In 2001, Roger was awarded the CBE in the UK for his services to the social sciences. Seven years later, he was recognised again by the UK Government - this time he was awarded a knighthood, becoming Sir Roger Jowell. Sir Roger claimed his knighthood on behalf of all social scientists - remarking how this sort of title had hitherto been almost entirely the preserve of other scientific disciplines.

Roger received the World Association for Public Opinion Research (WAPOR) Helen Dinerman Award in 2005. In 2008, Sir Roger became Deputy Chair of the board of the UK Statistics Authority.

Max Kaase

Max Kaase was born in Krefeld, Germany, in 1935. He studied economics, sociology and political science at the University of Cologne where he received his diploma in 1959 and his PhD in 1964. Max then moved to the University of Mannheim, where he held various positions between 1966 and 1971 and obtained his Venia Legendi in 1972.

With fellowships from the American Council of Learned Societies and the Ford Foundation, he spent two years in the United States at various universities as a researcher. Subsequently, Max became Professor of Political Science and Comparative Research at the University of Mannheim, a position he held until 1993.

He served as Research Professor for Democratic Studies at the Berlin Social Science Center (Wissenschaftszentrum Berlin für Sozialforschung - WZB) until 2000. Max became Vice President and Dean of the School of Humanities and Social Sciences at the newly founded private International University Bremen (IUB) until June 2006. In 2007, he was appointed Wisdom Professor of Political Science at the Jacobs Center for Lifelong Learning and Institutional Development, a position he held until 2012.

Max’s association with the European Science Foundation (ESF) dates back to 1987. In 1989, Kaase became co-director – alongside Kenneth Newton (University of Essex) – of the ESF Beliefs in Government (BiG) project.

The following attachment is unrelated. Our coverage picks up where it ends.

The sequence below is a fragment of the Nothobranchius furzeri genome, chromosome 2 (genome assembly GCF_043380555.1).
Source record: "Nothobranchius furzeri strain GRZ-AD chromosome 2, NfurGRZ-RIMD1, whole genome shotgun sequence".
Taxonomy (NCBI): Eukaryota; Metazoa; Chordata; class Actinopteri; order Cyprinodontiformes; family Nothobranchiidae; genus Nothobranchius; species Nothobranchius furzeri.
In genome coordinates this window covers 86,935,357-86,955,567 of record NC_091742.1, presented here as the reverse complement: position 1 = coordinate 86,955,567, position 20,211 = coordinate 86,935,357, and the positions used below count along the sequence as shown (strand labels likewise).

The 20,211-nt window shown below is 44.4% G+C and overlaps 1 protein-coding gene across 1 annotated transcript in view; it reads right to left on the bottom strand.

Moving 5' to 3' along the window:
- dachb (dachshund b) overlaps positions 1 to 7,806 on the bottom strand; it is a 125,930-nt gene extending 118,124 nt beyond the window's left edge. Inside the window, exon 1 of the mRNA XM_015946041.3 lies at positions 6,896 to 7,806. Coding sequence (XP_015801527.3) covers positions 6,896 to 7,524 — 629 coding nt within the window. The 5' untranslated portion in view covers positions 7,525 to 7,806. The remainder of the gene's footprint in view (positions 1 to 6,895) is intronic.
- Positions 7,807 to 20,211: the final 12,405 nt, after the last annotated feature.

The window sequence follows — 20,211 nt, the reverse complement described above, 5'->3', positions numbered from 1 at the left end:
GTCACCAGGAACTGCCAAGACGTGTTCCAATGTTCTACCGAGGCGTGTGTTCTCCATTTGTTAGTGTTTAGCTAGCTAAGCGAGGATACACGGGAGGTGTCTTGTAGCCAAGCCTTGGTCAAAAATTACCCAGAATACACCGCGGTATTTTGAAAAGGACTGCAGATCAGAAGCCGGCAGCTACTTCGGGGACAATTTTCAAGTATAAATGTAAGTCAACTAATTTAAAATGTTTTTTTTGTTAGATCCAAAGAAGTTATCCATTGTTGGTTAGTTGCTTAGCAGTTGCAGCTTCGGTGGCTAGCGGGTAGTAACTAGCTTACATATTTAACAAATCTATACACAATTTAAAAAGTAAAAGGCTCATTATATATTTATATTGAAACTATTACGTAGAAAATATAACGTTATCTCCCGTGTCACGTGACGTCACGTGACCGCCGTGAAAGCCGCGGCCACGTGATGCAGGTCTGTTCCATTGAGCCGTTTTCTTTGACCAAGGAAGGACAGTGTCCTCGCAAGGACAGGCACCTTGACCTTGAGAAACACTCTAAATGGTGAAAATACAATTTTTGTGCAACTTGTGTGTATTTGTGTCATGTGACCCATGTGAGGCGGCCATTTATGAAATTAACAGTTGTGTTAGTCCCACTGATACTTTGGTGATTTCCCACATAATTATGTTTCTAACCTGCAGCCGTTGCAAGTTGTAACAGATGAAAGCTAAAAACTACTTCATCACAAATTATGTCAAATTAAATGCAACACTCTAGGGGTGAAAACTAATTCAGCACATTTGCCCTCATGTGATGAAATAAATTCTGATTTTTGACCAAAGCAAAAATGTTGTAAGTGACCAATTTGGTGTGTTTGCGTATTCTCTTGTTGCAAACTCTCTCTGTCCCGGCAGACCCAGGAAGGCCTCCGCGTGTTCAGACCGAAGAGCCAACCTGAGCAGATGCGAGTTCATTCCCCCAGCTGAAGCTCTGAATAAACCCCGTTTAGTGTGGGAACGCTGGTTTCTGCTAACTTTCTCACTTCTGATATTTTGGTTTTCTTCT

BiG studied public attitudes towards government in Western Europe since 1945 using comparative analysis of secondary data and led to the publication of a five-volume series by Oxford University Press in 1995. In 1993, the German Research Council (Deutsche Forschungsgemeinschaft - DFG) appointed Max as its academic member of the ESF Standing Committee for the Social Sciences (SCSS).

It was in the SCSS with Roger Jowell that the initiative to develop the ESS began in 1995. With the assistance of Dr. John Smith, the ESS Blueprint was approved by the ESF and Jowell established the ESS.

Max would become chair of the ESS Scientific Advisory Board (SAB). His work on the ESS earned him an honorary doctorate from City, University of London in 2004.

Max’s scholarly work is concentrated in the areas of comparative politics, democratic theory, mass communication, political sociology and social science research methodology. Max has been a major player in the comparative Political Action Study and the Beliefs in Government project as well as the ESS and made important contributions to the development of electoral research in Germany.

Max was a member of the Executive Committee of the International Political Science Association (IPSA) from 1998 to 2003, and served as its President from 2003 to 2006. He was a member of the German Science Council (Wissenschaftsrat) from 1987 to 1992 and has held various positions in the German Research Council. Max was also one of the two ESF Vice Presidents (1998 and 2003).